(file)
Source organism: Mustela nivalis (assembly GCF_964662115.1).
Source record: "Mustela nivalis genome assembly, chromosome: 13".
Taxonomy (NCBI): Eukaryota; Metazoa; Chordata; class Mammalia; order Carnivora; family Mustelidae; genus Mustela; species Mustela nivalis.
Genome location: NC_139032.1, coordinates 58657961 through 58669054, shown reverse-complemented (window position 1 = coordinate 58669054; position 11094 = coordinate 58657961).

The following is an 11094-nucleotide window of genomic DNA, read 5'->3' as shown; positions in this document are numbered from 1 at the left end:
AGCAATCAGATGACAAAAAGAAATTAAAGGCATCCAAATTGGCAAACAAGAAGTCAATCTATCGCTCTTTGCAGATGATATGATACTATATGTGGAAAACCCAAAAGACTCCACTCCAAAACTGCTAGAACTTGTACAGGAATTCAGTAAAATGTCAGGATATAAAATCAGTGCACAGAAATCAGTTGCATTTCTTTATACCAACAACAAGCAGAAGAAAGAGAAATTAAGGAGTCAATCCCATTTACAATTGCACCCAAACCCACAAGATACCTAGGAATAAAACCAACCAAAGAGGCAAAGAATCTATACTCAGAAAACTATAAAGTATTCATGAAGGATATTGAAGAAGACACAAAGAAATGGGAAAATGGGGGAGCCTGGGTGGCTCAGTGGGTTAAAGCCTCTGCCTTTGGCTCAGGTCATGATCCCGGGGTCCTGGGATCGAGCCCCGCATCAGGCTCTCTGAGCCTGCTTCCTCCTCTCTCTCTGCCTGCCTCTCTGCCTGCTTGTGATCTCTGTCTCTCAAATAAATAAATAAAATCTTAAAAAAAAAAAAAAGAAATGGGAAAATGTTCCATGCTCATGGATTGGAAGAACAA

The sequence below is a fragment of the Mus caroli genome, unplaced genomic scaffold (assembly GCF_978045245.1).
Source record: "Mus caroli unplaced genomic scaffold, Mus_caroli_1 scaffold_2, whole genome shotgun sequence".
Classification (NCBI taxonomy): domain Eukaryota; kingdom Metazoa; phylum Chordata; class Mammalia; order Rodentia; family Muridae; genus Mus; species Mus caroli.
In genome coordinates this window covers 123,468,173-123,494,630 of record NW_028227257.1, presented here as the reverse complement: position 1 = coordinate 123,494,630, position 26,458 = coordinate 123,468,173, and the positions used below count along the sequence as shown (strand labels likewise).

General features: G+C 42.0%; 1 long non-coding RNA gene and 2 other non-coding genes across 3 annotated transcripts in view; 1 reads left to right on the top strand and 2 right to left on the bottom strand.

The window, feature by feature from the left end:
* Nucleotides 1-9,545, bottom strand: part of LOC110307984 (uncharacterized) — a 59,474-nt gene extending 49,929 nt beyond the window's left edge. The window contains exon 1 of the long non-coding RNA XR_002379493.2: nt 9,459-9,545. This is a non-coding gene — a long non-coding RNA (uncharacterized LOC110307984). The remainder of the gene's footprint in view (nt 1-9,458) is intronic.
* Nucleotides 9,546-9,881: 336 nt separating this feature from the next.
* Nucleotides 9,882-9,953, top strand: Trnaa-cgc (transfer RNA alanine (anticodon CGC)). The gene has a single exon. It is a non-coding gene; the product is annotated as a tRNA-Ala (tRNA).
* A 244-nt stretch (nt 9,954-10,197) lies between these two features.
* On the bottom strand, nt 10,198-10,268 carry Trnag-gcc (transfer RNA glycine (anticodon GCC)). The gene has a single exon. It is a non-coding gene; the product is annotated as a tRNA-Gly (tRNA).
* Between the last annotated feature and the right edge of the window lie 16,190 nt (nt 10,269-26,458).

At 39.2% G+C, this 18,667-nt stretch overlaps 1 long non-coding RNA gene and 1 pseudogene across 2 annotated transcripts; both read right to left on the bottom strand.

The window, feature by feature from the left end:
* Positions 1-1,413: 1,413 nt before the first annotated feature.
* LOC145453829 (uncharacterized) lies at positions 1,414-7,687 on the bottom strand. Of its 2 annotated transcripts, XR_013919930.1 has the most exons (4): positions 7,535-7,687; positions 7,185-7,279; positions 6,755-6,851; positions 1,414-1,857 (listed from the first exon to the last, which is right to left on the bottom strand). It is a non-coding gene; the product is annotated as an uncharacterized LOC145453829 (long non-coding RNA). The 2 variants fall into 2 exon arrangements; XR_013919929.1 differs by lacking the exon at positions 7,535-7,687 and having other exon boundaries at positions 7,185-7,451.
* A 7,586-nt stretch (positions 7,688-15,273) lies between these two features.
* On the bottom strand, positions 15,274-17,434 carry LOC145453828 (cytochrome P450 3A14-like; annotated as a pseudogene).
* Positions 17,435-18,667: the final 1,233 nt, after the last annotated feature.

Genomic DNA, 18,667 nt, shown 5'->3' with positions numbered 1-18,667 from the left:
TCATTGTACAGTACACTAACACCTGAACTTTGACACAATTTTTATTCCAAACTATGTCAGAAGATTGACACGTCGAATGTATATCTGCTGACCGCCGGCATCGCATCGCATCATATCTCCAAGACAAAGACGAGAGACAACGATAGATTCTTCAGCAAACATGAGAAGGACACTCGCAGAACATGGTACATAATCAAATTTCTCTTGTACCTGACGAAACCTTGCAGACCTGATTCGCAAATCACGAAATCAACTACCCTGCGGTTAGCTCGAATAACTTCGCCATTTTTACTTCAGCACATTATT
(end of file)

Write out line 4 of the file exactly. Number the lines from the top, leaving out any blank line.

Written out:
Genome location: NC_139032.1, coordinates 58657961 through 58669054, shown reverse-complemented (window position 1 = coordinate 58669054; position 11094 = coordinate 58657961).